Hallowed be Thy Name
from St. Teresa of Avila
Is there any one, however uncultured, who would not consider beforehand how to address a person of high rank of whom it was necessary to ask a favour? Would not one be careful to gratify him, to avoid offending him, and to think over what one meant to petition for, and what use could be made of it, especially if the request were an important one, such as the good Jesus tells us to beg for? I think this point deserves serious consideration. Couldst Thou not, O my Lord! have included everything in one phrase, saying: ‘Give us, Father, whatever we need’? For, as God knows all things, further words seem useless. O eternal Wisdom! This alone would have sufficed between Thee and Thy Father. Thus didst Thou address Him in the garden: Thou didst show Him Thy will and Thy dread, and dist submit Thyself to Him. But Thou knowest, O my God, that Thy Father — there was need to name each thing we pray for, and we might decide whether it was what we wanted; if not, we would not ask it of Thee. Having free-will, we should not receive God’s gift unless we had first chosen it, although it might be best for us — for we never think we are rich unless we see the money in our hands.
Alas, O God! what is it that paralyses our faith so that we cannot see how inevitably we shall some day be either punished or rewarded? This, daughters, is why you ought to understand what you beg for in the Pater Noster, so that if God bestows it you may not cast it back at Him. Always think first carefully over what you ask and whether it would be well for it to be granted. If not, do not make the petition but implore His Majesty to give you light, for we are both blind and fastidious: we do not relish the food that nourishes us but prefer that which causes death — and what a death! full of horror and lasting to eternity.
The good Jesus bids us say these words which ask that this kingdom may come in us — ‘Hallowed be Thy name; Thy kingdom come.’ How great is the wisdom of our Master and our Spouse! It is well that we should all learn what we ask for when praying for this kingdom. His Majesty knew that, unless He enabled us to do so by giving us His kingdom here on earth, our natural defects would render us unfit either to hallow, praise, magnify, glorify, or extol the holy name of the eternal Father. The good Jesus therefore placed the two petitions close together. I will tell you what I understand about the matter, that you may realize what you are praying for, how eager we should be to gain it, and how we should strive to please Him Who can give it to us. If this subject does not please you, meditate on some other: God permits you to do so as long as you submit in all things to the teaching of the Church, as I always do myself. I will not give you this book until it has been read by competent judges: if it contains errors they come from ignorance and not from malice.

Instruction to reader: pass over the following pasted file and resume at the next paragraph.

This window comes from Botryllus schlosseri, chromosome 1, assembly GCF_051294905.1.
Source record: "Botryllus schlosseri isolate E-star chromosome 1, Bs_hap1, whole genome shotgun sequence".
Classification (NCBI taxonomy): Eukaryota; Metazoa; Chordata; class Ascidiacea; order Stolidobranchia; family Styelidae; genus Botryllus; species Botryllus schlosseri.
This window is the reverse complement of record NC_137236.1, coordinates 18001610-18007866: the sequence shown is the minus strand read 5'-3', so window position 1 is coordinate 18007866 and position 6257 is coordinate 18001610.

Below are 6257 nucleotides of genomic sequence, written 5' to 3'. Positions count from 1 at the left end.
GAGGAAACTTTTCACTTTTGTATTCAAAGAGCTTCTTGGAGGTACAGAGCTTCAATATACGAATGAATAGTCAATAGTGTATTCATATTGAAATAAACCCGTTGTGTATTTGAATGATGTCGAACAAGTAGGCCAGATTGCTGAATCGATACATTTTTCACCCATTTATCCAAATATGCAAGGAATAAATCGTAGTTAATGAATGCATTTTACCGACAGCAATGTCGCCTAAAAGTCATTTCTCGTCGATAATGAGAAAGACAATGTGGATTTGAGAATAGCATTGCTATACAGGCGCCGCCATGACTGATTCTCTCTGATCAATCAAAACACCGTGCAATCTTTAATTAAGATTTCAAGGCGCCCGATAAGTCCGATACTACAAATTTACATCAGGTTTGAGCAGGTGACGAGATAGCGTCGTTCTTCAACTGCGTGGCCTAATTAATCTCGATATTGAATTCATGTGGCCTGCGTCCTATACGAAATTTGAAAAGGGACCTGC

Among the many other joys, the principal happiness of heaven appears to me to consist in a disregard of all earthly things and in a peace and glory that dwell in a soul which rejoices in the bliss of its companions. It lives in perfect peace and feels supreme satisfaction in seeing that all those around it honour and praise God and bless His name, and in knowing that they never offend Him. In heaven every one loves Him; the soul cares for nothing but loving Him: it cannot case to do so because it knows Him as He is. If only we really knew Him we should do the same in this world, although not so constantly and so perfectly as in heaven; yet very differently from what we do now.